25 OCTOBER 1940, Page 2

British War Production East of Suez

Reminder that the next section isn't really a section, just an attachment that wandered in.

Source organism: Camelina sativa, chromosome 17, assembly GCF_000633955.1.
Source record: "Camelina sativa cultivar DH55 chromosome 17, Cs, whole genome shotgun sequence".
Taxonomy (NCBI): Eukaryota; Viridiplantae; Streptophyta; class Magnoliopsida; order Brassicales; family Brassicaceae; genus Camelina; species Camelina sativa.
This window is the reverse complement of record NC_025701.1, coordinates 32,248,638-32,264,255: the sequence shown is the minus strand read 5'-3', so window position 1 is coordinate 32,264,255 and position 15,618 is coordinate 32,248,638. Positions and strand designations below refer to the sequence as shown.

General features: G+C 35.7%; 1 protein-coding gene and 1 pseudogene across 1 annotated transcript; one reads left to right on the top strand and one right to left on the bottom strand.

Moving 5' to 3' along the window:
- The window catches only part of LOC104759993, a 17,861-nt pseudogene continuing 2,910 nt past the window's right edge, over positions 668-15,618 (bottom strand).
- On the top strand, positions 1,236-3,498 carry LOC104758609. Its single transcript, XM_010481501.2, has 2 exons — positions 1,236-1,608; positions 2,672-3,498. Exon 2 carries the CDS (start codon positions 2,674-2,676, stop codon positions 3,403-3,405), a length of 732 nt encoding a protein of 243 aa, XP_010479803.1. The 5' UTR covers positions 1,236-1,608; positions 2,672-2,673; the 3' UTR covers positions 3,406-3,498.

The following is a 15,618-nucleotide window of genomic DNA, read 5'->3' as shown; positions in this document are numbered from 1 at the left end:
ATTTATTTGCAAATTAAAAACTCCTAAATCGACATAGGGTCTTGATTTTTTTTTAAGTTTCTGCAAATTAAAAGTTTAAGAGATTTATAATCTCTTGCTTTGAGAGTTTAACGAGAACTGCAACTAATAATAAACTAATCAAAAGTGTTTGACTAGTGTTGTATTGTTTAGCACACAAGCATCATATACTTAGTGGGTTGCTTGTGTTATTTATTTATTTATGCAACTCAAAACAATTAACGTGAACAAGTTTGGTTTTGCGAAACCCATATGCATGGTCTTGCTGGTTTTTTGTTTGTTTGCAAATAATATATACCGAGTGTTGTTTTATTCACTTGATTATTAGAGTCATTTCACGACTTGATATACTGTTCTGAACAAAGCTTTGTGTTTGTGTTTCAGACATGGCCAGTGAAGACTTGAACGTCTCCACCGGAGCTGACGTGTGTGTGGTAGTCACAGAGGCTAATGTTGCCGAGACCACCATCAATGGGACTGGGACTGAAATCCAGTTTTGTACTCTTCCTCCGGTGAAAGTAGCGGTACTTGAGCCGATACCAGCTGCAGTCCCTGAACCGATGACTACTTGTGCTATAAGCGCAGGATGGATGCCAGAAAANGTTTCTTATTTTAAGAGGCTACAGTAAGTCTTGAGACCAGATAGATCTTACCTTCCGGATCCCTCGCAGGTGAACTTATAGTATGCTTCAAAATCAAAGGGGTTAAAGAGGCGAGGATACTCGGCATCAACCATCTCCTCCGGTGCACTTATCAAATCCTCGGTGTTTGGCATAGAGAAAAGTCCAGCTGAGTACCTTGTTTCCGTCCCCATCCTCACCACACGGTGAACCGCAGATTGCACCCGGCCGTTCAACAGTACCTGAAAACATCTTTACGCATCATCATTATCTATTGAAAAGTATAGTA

At the moment when the war in the Middle East threatens to assume greater proportions it is reassuring to know that today the Viceroy of India is opening an Imperial conference at New Delhi. It is a practical reminder of the fact that all the resources of the Empire are being mobilised for the war, and that Imperial forces engaged in the Eastern Mediterranean can draw upon supplies provided for them in the East without having to rely upon what can be sent from this country. India, South Africa., Australia, New Zealand, Somhern Rhodesia, Burma, Hong Kong, Ceylon, Malaya and the East African Colonies will be represented at the conference, the object of which is to plan the equipment and supply of Allied forces in the Middle East from Imperial sources East of Suez. The Eastern Empire, with the territories it can tap, is immensely variegated. It can supply all the oil and lubricants that will be needed. It is rich in metals and raw materials of all sorts. But that is not all. It has also a vast industrial capacity, with India as its industrial centre, and Australia and South Africa capable of making important contributions. India is already meetrng all the steel requirements of the Middle East, with an exportable surplus for Britain, and making artillery, machine- guns, rifles, small arms ammunition, railway equipment, rubber tyres, clothing and other war supplies. Our Middle Eastern forces have their bases and their supply-centres at their backs in the East, and do not severely tax either our home manufac- turing resources or our long-distance shipping.